• Identification is conforming to someone who is liked and respected, such as a celebrity or a favorite uncle. This can be motivated by the attractiveness of the source,[10] and this is a deeper type of conformism than compliance.
  • Internalization is accepting the belief or behavior and conforming both publicly and privately, if the source is credible. It is the deepest influence on people and it will affect them for a long time.
Although Kelman's distinction has been influential, research in social psychology has focused primarily on two varieties of conformity. These are informational conformity, or informational social influence, andnormative conformity, also called normative social influence. In Kelman's terminology, these correspond to internalization and compliance, respectively. There are naturally more than two or three variables in society influential on human psychology and conformity; the notion of "varieties" of conformity based upon "social influence" is ambiguous and indefinable in this context. 
For Deutsch and Gérard (1955), conformity results from a motivational conflict (between the fear of being socially rejected and the wish to say what we think is correct) that leads to the normative influence, and a cognitive conflict (others create doubts in what we think) which leads to the informational influence.[11]

the latest that applies to SJWs

it's all one thing: cultists love the either-or fallacy

cultists love the either-or fallacy

When someone says there are only two choices, the fools are sincere and the liars have hidden the third.  The quickest way to identify a fanatic is to see if they think those who are not for them are against them, or those who are not against them are for them. Both versions appear in the gospels, but they represent opposing worldviews. In the first, the world is filled with enemies, in the second, allies.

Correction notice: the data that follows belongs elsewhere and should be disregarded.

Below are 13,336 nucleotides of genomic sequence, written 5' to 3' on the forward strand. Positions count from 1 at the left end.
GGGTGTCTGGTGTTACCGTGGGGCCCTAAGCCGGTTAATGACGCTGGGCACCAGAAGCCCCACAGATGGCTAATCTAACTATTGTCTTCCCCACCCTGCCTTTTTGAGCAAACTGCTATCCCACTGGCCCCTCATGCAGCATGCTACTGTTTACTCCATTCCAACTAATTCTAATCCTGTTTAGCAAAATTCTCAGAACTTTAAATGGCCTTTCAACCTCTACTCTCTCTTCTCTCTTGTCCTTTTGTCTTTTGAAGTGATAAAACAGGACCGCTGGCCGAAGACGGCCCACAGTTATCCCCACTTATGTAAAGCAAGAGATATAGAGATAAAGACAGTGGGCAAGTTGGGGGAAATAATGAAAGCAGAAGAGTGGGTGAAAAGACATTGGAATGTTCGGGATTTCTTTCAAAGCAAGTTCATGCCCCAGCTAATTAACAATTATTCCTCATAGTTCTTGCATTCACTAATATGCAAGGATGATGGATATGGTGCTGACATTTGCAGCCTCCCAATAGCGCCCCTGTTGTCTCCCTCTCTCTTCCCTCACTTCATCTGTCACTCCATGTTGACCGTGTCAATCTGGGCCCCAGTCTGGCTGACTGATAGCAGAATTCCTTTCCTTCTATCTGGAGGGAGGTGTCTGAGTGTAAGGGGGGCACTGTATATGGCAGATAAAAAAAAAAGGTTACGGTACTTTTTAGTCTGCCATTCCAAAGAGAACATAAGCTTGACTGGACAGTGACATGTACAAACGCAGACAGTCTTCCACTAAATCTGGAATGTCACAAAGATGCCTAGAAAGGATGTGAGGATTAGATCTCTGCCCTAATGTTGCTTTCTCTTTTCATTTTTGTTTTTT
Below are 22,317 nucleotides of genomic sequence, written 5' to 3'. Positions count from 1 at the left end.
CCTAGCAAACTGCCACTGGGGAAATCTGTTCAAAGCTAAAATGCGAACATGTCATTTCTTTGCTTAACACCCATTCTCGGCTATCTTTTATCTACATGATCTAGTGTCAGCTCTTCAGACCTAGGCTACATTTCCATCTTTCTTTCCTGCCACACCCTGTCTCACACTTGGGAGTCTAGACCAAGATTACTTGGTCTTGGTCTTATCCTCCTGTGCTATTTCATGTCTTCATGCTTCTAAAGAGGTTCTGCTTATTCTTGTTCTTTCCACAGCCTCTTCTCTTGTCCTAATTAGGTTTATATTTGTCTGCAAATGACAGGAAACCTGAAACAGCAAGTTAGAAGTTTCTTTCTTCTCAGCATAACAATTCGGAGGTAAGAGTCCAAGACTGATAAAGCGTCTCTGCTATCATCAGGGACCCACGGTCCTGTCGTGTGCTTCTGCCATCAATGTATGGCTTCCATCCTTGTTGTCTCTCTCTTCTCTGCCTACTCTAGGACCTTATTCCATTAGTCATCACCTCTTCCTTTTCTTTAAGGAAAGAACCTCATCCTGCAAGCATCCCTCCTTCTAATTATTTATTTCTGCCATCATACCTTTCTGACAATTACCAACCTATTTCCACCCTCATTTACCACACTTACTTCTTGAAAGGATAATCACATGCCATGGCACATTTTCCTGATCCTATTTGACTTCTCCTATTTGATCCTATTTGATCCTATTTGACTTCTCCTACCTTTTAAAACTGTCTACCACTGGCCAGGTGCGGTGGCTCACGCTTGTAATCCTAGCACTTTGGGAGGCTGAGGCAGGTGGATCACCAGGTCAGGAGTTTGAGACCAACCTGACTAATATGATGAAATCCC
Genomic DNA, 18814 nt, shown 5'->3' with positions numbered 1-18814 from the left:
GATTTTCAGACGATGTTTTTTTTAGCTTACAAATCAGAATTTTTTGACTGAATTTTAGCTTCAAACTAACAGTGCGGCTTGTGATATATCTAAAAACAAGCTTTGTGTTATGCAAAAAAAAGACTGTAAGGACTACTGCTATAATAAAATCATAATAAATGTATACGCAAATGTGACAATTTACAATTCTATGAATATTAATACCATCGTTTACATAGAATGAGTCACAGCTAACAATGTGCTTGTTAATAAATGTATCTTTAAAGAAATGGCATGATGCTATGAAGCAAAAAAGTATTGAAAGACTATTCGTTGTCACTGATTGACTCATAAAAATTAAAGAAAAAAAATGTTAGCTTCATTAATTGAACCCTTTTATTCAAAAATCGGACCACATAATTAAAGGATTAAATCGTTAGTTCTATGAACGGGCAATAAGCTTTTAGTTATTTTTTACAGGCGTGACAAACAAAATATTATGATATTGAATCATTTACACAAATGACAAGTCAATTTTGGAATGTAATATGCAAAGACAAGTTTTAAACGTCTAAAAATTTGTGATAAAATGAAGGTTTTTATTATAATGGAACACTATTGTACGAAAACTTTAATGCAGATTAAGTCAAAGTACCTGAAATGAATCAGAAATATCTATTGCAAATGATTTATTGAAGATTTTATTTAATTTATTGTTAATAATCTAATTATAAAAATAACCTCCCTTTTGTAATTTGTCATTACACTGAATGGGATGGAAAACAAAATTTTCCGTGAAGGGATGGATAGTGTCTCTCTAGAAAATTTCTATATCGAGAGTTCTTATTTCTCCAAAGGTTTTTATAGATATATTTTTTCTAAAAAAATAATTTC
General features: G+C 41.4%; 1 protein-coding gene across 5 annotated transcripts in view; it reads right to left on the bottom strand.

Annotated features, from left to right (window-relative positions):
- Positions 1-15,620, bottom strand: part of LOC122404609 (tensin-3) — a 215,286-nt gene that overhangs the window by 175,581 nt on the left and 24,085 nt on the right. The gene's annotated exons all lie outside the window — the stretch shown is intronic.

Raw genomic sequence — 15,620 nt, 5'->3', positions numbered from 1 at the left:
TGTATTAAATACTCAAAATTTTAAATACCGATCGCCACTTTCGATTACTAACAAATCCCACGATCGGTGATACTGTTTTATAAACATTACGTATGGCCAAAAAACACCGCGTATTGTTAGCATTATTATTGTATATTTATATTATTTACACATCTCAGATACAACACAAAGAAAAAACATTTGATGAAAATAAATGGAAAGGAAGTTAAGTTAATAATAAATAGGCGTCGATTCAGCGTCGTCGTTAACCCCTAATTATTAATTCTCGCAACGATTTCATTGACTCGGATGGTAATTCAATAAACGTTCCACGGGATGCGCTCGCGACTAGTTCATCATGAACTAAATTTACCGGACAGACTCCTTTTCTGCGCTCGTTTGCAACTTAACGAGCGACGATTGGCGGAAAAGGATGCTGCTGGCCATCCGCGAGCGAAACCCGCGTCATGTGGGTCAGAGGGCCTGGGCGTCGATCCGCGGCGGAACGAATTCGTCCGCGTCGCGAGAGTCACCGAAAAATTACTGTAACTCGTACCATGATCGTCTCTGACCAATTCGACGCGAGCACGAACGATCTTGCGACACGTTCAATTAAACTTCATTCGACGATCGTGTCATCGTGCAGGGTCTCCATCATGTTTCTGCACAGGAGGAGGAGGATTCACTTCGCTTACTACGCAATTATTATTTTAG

I bump into binarians most often when I talk about Tibet: supporters of the Dalai Lama think you're either for them or China. This is like saying that in World War II, either you were for Hitler or Stalin—the two biggest players are rarely the only choices.

The hard part of rejecting binarianism is binarians may unite against you. When Protestants and Catholics were happily massacring each other, they both hunted the unitarian, Michael Servetus, to burn him for heresy. (The Protestants won that one.)

The price of free thought is the hatred of people who do not want anyone to be free.

For more about the either-or fallacy: False dilemma - Wikipedia.

* If this was a post from Brother Will, he would say that the Gospel of Matthew's "Those who are not for us are against us" might've been a mistranslation, or it might've been an early stage in Jesus's thought, or it might've been what persecuted Christians believed Jesus said. The mature sage's teaching is in the Gospels of Mark and Luke: "Those who are not against us are for us."

Saturday, February 23, 2013

Tibet, the Dalai Lama, feudalism, slavery, and the Great Game

If you're interested in Tibet and the Dalai Lama—or wonder if you ought to be—here's what seems essential knowledge, mostly edited from blog posts written around 2008, the year of the Tibetan Olympics.

• Why do I care?

I have a ludicrous obsession with truth. I don't mind when my friends joke about it: I know that being nice is more important than knowing the truth, and I’m much fonder of ignorant people who care for others than I am of knowledgeable people who care only about their cleverness. Many people of many faiths manage to be great people while believing things that are contradicted by facts, so when people's beliefs harm no one else, I respect them. For most of my life, I took that approach to Tibetan Buddhism.